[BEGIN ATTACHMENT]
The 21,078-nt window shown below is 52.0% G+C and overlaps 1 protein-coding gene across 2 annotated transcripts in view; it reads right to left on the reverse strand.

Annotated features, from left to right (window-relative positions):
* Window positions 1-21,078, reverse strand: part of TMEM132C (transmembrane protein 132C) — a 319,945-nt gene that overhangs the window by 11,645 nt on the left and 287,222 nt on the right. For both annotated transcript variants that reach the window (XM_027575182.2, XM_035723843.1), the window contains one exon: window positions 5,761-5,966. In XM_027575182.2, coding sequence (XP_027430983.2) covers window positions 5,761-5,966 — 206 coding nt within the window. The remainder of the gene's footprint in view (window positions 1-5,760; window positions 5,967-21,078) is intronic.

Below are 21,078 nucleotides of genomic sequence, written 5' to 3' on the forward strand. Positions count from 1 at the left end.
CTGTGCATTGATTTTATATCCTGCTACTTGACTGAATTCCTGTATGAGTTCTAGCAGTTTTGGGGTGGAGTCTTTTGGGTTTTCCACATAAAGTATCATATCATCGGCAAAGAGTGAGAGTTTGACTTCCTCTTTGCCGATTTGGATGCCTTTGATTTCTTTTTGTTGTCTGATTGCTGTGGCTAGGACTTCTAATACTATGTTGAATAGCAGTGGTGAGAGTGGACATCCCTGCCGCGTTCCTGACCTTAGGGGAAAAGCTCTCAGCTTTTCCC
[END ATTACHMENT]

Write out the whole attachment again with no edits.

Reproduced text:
The 21,078-nt window shown below is 52.0% G+C and overlaps 1 protein-coding gene across 2 annotated transcripts in view; it reads right to left on the reverse strand.

Annotated features, from left to right (window-relative positions):
* Window positions 1-21,078, reverse strand: part of TMEM132C (transmembrane protein 132C) — a 319,945-nt gene that overhangs the window by 11,645 nt on the left and 287,222 nt on the right. For both annotated transcript variants that reach the window (XM_027575182.2, XM_035723843.1), the window contains one exon: window positions 5,761-5,966. In XM_027575182.2, coding sequence (XP_027430983.2) covers window positions 5,761-5,966 — 206 coding nt within the window. The remainder of the gene's footprint in view (window positions 1-5,760; window positions 5,967-21,078) is intronic.

Below are 21,078 nucleotides of genomic sequence, written 5' to 3' on the forward strand. Positions count from 1 at the left end.
CTGTGCATTGATTTTATATCCTGCTACTTGACTGAATTCCTGTATGAGTTCTAGCAGTTTTGGGGTGGAGTCTTTTGGGTTTTCCACATAAAGTATCATATCATCGGCAAAGAGTGAGAGTTTGACTTCCTCTTTGCCGATTTGGATGCCTTTGATTTCTTTTTGTTGTCTGATTGCTGTGGCTAGGACTTCTAATACTATGTTGAATAGCAGTGGTGAGAGTGGACATCCCTGCCGCGTTCCTGACCTTAGGGGAAAAGCTCTCAGCTTTTCCC